The detailed operation of the arrangement of FIG. 1 may best be explained in conjunction with the waveforms of FIG. 2. The waveforms illustrated in FIGS. 2a-2t illustrate the waveforms of the voltages on conductors of speaking, PLL 30 produces signal waveforms 259 and 260 in timed relationship with signal waveforms 257 and 257. Logic circuit 200 applies signals 259 and 260 to delay circuit 72 to produce a signal 265 which is applied to deflection drive duration circuit 150. Duration circuit 150 produces a drive pulse of constant duration for application to horizontal deflection circuit 140. The deflection circuit produces a retrace pulse which is shaped and then compared with the 257 signals in phase detector 92. Any phase discrepancy generates an error signal which controls delay circuit 72 to reduce the discrepancy.

In operation, VCO 32 produces 503 KHz pulses 252 and the counter chain of PLL 30 produces waveforms 253-257 in succession. Phase detector 62 is responsive to signal 257 and corrects VCO 32 in known manner to maintain the negative-going transition of signal 257 coincident with time T0 of the center of the horizontal synchronizing pulse 251. The voltage of conductor H is pulled down to a more negative value corresponding to a logic 0 by the outputs of inverters 38, 48, 54 or by buffer 59. If not pulled down, it remains high (logic 1). Consequently, bus H will be negative during those intervals in which signals 253 or 257 are negative, and also when signals 255 or 256 are positive. Thus signal 258 remains negative in the intervals T0-T5, T7-T8 and T9-T10. Signal 259 on conductor I will be negative when signal 258 on conductor H is negative and also when signal 254 on conductor D is positive. Thus, signal 259 on conductor I is positive only in the interval T5-T7. In the same way, signal 260 on conductor J is negative when signals 254 or 258 are negative, allowing signal 260 to be positive only in the interval T8-T9. In the interval preceding time T5, FF 178 is in a state such that signal 261 on conductor K is low. At time T5, signal 259 on conductor I goes high and the input of inverter 182 goes low, causing FF 178 to switch states and produce a logic 1 on conductor K. The switched state is maintained until a later time T8, at which time signal 260 on conductor J goes positive, resetting FF 178. Thus, a pulse is generated on conductor K in the interval T5-T8 which is in a fixed time relationship with time T0 to which PLL 30 is locked. The pulse of signal 261 causes transistor 74 to conduct and discharge capacitor 78 in the interval T5-T8 preparatory to generating a ramp voltage. At time T8, transistor 74 becomes nonconductive and a ramp voltage illustrated as 262 in FIG. 2 is initiated on conductor L. In the interval immediately after T8, transistor 86 of comparator 82 is conductive and transistor 84 is nonconductive. Consequently, transistor 91 is nonconductive.

Ramp voltage 292 increases until reset by the next following pulse 261. At some time such as T4, ramp voltage 262 will equal the output voltage of phase detector 92 and comparator 82 will switch, causing transistor 91 to conduct and pull down the voltage on conductor M as illustrated in FIG. 2m. Inverter 192 inverts signal 263 to form a signal illustrated as 264 of FIG. 2n on conductor N, which in turn causes FF 184 to switch and initiate a negative-going pulse on conductor O illustrated as 265 in FIG. 2o. Time T4 defines the time of the beginning of the drive pulse applied to horizontal deflection circuit 140.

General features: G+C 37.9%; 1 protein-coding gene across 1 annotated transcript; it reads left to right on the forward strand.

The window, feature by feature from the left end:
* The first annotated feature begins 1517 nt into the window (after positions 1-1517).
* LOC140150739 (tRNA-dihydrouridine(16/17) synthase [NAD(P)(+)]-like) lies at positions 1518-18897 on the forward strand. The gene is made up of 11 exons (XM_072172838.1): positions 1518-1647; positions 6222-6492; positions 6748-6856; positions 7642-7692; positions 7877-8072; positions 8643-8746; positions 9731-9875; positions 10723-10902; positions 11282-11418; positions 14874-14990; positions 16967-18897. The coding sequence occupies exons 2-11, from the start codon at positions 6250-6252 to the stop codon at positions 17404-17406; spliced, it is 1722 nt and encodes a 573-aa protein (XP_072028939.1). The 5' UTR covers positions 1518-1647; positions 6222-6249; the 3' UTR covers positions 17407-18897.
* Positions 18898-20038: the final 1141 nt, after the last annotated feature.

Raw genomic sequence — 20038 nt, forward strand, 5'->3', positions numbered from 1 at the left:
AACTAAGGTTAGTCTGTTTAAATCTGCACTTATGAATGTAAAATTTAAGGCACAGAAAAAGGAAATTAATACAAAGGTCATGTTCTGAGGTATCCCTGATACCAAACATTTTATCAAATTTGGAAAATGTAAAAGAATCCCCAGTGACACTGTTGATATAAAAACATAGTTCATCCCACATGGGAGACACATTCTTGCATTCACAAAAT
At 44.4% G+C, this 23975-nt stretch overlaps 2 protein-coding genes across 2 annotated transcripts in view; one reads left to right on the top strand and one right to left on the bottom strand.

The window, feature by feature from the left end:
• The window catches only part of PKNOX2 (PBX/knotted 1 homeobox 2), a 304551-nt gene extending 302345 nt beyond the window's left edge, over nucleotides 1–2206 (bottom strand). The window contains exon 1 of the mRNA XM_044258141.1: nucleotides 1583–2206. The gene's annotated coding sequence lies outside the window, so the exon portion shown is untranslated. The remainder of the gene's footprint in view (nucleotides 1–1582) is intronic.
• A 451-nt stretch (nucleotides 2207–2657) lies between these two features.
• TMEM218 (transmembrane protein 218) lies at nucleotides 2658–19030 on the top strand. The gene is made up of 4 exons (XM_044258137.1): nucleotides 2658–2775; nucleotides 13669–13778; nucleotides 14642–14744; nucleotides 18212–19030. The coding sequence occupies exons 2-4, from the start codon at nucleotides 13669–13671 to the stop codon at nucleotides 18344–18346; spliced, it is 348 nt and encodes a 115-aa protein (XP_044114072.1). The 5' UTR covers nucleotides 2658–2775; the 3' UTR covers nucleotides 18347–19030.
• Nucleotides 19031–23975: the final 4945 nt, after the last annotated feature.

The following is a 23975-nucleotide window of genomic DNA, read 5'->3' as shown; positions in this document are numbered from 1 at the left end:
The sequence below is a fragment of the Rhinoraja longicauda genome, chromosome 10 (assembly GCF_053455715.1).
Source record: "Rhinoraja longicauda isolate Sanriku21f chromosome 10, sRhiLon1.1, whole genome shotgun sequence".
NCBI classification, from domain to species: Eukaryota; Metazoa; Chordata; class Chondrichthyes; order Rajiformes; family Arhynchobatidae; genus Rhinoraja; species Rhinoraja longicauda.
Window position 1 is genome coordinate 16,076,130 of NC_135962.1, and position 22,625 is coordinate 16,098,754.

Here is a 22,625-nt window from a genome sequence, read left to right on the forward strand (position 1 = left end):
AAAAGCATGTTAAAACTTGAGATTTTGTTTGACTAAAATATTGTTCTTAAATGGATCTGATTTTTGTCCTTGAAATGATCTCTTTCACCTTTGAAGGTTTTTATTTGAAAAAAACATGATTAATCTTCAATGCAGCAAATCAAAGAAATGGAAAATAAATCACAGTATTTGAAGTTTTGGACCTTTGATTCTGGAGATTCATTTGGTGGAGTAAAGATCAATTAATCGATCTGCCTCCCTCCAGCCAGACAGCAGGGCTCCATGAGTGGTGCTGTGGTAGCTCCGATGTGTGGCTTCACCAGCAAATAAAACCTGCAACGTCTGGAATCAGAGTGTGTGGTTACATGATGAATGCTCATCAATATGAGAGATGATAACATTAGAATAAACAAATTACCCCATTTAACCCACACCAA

Immediately prior to time T4, FF 174 of deflection drive duration circuit 150 is in its reset state, with its Q output low and Q output high. At time T4, the negative-going transition of signal 265 applied to its clock input sets FF 174. The Q output goes low, and due to inverter 144 creates a positive-going drive pulse on conductor S, as illustrated by waveform 269 of FIG. 2s. At the same time the Q output becomes a logic 1, causing the output of inverter 176 on conductor P to go to a logic 0 as illustrated by voltage waveform 266 of FIG. 2p. With conductor P at logic 0, the base-emitter junction of transistor 156 is deenergized, and capacitor 152 begins to charge, forming a ramp illustrated as 267 of FIG. 2q on conductor Q. The ramp voltage rises until a time such as T10 at which the ramp voltage equals the reference voltage applied to the base of transistor 162. At time T10, comparator 160 switches and turns off transistor 172. With transistor 172 nonconductive, the voltage on conductor R rises to form a pulse as illustrated by waveform 268 of FIG. 2r. The logic 1 on conductor R resets FF 174, thereby turning on transistor 156 and discharging capacitor 152 in preparation for the next cycle of operation. Resetting of FF 174 at time T10 terminates deflection drive pulse 269 applied to deflection circuit 140. At some later time a retrace pulse illustrated as 270 in FIG. 2t is generated by deflection circuit 140. As illustrated, retrace pulse 270 is delayed by about 7 cycles of the 503 KHz pulses, or about 14 μsec.